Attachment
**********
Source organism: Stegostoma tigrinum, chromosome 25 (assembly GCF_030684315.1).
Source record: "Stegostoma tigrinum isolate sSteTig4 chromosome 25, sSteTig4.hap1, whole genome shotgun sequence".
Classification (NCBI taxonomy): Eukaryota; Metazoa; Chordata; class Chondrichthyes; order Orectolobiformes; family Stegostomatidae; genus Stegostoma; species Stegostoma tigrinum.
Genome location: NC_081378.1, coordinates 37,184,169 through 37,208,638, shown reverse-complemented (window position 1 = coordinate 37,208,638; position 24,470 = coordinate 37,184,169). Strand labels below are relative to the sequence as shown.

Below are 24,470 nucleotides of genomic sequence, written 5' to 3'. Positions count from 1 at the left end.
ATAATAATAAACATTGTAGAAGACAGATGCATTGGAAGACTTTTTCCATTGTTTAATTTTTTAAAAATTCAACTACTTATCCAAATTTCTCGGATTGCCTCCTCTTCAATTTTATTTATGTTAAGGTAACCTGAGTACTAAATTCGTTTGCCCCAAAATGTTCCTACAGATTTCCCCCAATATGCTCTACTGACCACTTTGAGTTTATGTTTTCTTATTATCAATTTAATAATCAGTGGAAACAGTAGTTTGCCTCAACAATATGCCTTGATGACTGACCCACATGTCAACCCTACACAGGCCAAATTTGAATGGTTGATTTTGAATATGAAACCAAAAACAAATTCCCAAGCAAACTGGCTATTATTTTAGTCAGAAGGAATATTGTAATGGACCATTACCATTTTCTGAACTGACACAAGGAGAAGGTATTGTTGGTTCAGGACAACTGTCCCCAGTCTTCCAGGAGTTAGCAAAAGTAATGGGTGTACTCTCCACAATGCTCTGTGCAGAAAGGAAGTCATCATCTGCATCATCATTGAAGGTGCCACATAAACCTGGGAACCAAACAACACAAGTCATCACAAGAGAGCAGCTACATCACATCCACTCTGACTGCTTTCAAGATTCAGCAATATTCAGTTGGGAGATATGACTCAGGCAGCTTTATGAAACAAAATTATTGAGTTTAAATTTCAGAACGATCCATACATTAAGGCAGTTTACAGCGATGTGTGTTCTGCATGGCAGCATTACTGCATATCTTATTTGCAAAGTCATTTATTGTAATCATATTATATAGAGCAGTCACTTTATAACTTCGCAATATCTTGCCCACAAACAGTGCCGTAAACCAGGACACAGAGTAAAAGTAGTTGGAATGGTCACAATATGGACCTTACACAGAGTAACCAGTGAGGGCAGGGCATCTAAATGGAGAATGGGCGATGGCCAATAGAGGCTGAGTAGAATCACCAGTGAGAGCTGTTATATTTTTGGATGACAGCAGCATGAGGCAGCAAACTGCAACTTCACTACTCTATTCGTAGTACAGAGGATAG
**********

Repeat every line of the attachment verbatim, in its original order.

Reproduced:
Source organism: Stegostoma tigrinum, chromosome 25 (assembly GCF_030684315.1).
Source record: "Stegostoma tigrinum isolate sSteTig4 chromosome 25, sSteTig4.hap1, whole genome shotgun sequence".
Classification (NCBI taxonomy): Eukaryota; Metazoa; Chordata; class Chondrichthyes; order Orectolobiformes; family Stegostomatidae; genus Stegostoma; species Stegostoma tigrinum.
Genome location: NC_081378.1, coordinates 37,184,169 through 37,208,638, shown reverse-complemented (window position 1 = coordinate 37,208,638; position 24,470 = coordinate 37,184,169). Strand labels below are relative to the sequence as shown.

Below are 24,470 nucleotides of genomic sequence, written 5' to 3'. Positions count from 1 at the left end.
ATAATAATAAACATTGTAGAAGACAGATGCATTGGAAGACTTTTTCCATTGTTTAATTTTTTAAAAATTCAACTACTTATCCAAATTTCTCGGATTGCCTCCTCTTCAATTTTATTTATGTTAAGGTAACCTGAGTACTAAATTCGTTTGCCCCAAAATGTTCCTACAGATTTCCCCCAATATGCTCTACTGACCACTTTGAGTTTATGTTTTCTTATTATCAATTTAATAATCAGTGGAAACAGTAGTTTGCCTCAACAATATGCCTTGATGACTGACCCACATGTCAACCCTACACAGGCCAAATTTGAATGGTTGATTTTGAATATGAAACCAAAAACAAATTCCCAAGCAAACTGGCTATTATTTTAGTCAGAAGGAATATTGTAATGGACCATTACCATTTTCTGAACTGACACAAGGAGAAGGTATTGTTGGTTCAGGACAACTGTCCCCAGTCTTCCAGGAGTTAGCAAAAGTAATGGGTGTACTCTCCACAATGCTCTGTGCAGAAAGGAAGTCATCATCTGCATCATCATTGAAGGTGCCACATAAACCTGGGAACCAAACAACACAAGTCATCACAAGAGAGCAGCTACATCACATCCACTCTGACTGCTTTCAAGATTCAGCAATATTCAGTTGGGAGATATGACTCAGGCAGCTTTATGAAACAAAATTATTGAGTTTAAATTTCAGAACGATCCATACATTAAGGCAGTTTACAGCGATGTGTGTTCTGCATGGCAGCATTACTGCATATCTTATTTGCAAAGTCATTTATTGTAATCATATTATATAGAGCAGTCACTTTATAACTTCGCAATATCTTGCCCACAAACAGTGCCGTAAACCAGGACACAGAGTAAAAGTAGTTGGAATGGTCACAATATGGACCTTACACAGAGTAACCAGTGAGGGCAGGGCATCTAAATGGAGAATGGGCGATGGCCAATAGAGGCTGAGTAGAATCACCAGTGAGAGCTGTTATATTTTTGGATGACAGCAGCATGAGGCAGCAAACTGCAACTTCACTACTCTATTCGTAGTACAGAGGATAG